by Bruce Dunlavy (My blog home page and index of other posts may be found here.)
In 1964, after winning the heavyweight boxing championship, Cassius Marcellus Clay, Jr., announced that he had become a Muslim and had changed his name to Muhammad Ali. As Muhammad Ali, he became the most recognizable individual in sports and ultimately one of the most respected and beloved figures in the world. But in the United States, there have always been those who dislike or even downright detest him.
Ali took the boxing title from Sonny Liston, an ex-con who was himself extraordinarily unpopular because he had twice defeated the well-liked Floyd Patterson. But the brash, arrogant facade Ali wore publicly made him so divisive that even people who did not follow boxing formed an opinion about him during the years leading up to his first title bout. When he defeated Liston and announced that he was no longer Cassius Clay but Muhammad Ali, the already controversial champion immediately became even more controversial.
There are still plenty of people in the USA who don’t like Muhammad Ali one bit. I know some of them and, curiously, most of them refer to him as “Cassius Clay.” Is it because of his Muslim name? Apparently not, since these same people do not call Kareem Abdul-Jabbar “Lew Alcindor” or Ahmad Rashad “Bobby Moore.”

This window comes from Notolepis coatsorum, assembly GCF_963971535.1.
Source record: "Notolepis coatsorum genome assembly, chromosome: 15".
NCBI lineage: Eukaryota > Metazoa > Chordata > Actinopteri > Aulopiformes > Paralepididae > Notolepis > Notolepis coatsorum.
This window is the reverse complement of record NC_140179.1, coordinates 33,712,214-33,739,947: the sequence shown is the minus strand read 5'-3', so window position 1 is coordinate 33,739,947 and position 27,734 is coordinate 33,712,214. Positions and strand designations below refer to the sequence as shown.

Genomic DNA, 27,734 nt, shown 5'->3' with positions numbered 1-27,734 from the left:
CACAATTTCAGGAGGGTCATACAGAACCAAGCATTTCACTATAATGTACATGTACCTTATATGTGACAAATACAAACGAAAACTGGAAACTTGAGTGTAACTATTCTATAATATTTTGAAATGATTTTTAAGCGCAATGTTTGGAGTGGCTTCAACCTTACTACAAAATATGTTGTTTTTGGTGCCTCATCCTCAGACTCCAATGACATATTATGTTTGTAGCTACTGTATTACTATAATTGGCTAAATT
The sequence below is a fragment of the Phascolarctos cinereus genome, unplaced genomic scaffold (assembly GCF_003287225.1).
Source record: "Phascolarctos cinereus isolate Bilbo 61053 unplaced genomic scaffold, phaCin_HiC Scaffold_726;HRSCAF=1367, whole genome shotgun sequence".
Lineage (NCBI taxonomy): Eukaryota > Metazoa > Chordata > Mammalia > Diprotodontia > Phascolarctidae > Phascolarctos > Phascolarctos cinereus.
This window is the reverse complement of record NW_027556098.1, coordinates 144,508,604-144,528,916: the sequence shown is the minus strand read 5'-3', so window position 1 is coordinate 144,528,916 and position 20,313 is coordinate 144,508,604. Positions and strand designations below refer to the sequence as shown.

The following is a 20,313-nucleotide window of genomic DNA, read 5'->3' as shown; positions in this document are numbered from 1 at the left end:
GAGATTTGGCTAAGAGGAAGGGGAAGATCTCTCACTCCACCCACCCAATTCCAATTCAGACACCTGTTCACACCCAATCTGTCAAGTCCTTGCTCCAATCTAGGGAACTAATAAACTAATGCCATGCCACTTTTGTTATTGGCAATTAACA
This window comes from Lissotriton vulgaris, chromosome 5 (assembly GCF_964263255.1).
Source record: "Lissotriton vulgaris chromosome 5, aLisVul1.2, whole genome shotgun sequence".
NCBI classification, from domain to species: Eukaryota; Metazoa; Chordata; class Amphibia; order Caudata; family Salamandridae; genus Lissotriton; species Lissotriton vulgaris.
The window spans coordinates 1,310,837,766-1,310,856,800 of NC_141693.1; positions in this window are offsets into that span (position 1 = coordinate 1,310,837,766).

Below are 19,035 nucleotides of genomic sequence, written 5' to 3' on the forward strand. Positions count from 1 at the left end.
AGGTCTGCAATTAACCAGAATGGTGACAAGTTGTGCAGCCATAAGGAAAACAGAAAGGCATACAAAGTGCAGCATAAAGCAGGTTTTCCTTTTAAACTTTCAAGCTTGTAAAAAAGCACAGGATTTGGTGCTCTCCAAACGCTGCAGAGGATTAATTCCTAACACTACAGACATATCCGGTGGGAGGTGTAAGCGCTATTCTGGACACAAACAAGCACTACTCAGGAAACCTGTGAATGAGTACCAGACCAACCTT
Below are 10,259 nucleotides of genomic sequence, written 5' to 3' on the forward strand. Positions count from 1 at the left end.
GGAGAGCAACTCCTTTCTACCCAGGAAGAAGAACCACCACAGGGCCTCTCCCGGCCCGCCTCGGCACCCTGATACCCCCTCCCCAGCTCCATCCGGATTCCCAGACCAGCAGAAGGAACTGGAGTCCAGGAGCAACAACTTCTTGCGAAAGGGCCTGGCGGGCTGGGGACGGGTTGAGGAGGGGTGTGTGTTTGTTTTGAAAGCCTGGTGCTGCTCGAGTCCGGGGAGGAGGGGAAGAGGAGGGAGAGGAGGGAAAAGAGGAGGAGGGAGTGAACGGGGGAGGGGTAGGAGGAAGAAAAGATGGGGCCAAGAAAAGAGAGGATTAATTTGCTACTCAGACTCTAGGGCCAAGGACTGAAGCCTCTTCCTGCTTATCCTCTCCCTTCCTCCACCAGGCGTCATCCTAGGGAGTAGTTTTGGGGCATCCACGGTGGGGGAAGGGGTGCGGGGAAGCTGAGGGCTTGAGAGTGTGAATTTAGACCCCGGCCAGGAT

There must be more to it, and I suspect it is this: these are not young people, but old-timers who remember when Ali first came to prominence – a loud, assertive (dare we say “uppity”?) black man at the time when the Civil Rights Movement was dividing the country like nothing had since the Civil War. When he followed that with opposition to the equally divisive Vietnam War, Ali was solidified in American culture as an opponent of what mainstream America considered “the way things ought to be.” By the time of Abdul-Jabbar and Rashad, things had calmed down enough for people to accept the taking of Muslim names. And, besides, those men were, in the public mind, more likeable and better-behaved than the public persona adopted by Ali (which is actually very different from his private persona).
So what about those old-timers who cannot accept Ali’s name change? I suspect that their refusal to accept his name change is a manifestation of their refusal to accept his attitude and behavior. It is as if, by identifying him with his old name, they are identifying him with the old concept of what behavior they expected.
Image credit: oempromo.com
What does a person’s name say about him or her? Not very much, actually. Unless, like Ali or many actors, rappers, and international soccer stars, you chose your name yourself, it says little about you and a lot about the values of your parents.
Nevertheless, when asked, “Who are you?” we invariably answer with our name. Our name is so inexorably conflated with our identity that one defines the other. The flip side of “Who are you?” is “Who is [name]?,” the response to which is to point out the individual or, if not present, to give a description full enough that there can be no mistaking who is being connected to that name.